“Figure 57 updates our analysis looking at an equal weighted index of 15 DM government bond and 15 DM equity markets back to 1800. For bonds we simply look at where nominal yields are relative to history and arrange the data in percentiles. So a 100% reading would mean a bond market was at its lowest yield ever and 0% the highest it had ever been. For equities valuations are more challenging to calculate, especially back as far as we want to go.
As can be seen, at an aggregate level, an equally weighted bond/equity portfolio has never been more expensive. Figure 58 shows that bonds are much closer to 100% than equities though and Figure 59 then looks at the raw data for bonds showing average G7 yields back to 1800.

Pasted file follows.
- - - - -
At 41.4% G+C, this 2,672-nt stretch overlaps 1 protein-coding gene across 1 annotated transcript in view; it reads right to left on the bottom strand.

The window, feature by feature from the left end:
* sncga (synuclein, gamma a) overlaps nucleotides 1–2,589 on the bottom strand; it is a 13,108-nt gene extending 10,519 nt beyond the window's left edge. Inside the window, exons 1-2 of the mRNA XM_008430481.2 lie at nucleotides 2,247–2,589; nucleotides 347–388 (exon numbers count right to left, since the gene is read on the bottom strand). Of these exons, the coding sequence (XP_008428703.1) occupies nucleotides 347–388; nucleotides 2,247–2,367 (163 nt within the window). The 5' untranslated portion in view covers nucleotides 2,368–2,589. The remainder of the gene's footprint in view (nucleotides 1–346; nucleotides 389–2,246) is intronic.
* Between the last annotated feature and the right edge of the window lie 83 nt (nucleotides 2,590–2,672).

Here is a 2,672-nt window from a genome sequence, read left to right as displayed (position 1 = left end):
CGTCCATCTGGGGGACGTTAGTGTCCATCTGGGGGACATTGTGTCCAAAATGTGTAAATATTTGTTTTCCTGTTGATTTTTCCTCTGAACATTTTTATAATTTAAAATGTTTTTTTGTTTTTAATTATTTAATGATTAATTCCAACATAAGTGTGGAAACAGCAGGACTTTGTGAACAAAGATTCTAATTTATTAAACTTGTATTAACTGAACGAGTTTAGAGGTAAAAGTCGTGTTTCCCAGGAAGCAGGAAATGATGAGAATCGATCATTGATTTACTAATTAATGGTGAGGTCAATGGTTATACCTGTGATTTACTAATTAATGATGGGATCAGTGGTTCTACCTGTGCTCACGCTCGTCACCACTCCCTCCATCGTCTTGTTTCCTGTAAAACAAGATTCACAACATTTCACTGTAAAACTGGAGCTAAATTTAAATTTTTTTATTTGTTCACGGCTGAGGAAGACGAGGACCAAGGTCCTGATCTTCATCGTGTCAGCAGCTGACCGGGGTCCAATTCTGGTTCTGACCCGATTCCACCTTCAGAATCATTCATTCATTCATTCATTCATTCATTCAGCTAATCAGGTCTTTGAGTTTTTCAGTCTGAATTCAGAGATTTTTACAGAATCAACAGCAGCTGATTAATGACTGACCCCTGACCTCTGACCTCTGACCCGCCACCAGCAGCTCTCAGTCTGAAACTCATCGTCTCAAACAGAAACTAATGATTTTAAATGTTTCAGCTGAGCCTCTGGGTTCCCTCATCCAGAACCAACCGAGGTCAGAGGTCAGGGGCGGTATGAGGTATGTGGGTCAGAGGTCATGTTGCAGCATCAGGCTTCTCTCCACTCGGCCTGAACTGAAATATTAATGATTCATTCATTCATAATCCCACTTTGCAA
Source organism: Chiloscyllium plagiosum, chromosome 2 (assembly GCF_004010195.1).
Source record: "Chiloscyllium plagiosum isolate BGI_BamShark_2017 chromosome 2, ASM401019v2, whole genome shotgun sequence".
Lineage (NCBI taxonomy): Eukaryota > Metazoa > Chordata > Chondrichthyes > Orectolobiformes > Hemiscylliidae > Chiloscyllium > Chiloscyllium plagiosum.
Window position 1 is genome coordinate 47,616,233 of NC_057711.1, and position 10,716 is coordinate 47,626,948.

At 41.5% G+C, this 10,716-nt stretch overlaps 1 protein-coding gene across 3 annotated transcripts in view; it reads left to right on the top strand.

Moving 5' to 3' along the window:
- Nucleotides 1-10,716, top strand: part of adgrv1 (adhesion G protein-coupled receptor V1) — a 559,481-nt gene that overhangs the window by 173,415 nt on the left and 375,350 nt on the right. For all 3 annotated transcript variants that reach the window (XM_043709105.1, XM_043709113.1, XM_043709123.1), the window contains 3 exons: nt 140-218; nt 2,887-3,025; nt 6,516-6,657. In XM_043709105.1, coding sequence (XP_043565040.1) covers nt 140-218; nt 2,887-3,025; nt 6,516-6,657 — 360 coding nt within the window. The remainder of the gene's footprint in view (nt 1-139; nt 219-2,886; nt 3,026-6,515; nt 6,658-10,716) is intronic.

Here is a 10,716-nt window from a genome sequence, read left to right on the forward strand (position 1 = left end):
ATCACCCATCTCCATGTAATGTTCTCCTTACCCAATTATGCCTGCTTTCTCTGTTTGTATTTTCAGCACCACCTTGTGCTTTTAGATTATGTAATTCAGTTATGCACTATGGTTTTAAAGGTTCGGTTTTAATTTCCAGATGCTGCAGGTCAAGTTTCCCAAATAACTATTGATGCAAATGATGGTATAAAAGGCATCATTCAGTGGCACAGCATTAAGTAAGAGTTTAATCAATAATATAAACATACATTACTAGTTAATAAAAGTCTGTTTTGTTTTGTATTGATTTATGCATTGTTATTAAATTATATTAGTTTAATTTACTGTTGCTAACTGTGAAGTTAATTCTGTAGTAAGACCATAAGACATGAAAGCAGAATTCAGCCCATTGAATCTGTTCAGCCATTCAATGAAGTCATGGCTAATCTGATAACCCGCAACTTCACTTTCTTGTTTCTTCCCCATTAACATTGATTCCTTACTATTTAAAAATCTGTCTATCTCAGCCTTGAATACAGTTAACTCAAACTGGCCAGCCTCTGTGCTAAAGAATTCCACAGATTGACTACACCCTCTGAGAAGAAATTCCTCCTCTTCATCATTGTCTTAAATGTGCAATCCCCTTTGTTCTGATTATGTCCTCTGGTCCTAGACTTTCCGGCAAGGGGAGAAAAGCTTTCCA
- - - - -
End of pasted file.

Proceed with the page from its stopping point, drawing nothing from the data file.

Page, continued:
It’s easier to be black and white in terms of bonds long-term value. In short there isn’t any relative to history.
For equities, current valuations are certainly stretched relative to nominal GDP through history. We have been more expensive but we are approaching the peaks of 2000 and 2007 and are in line with the most stretched valuations from the 1930s on this metric and higher than the 1929 crash point.
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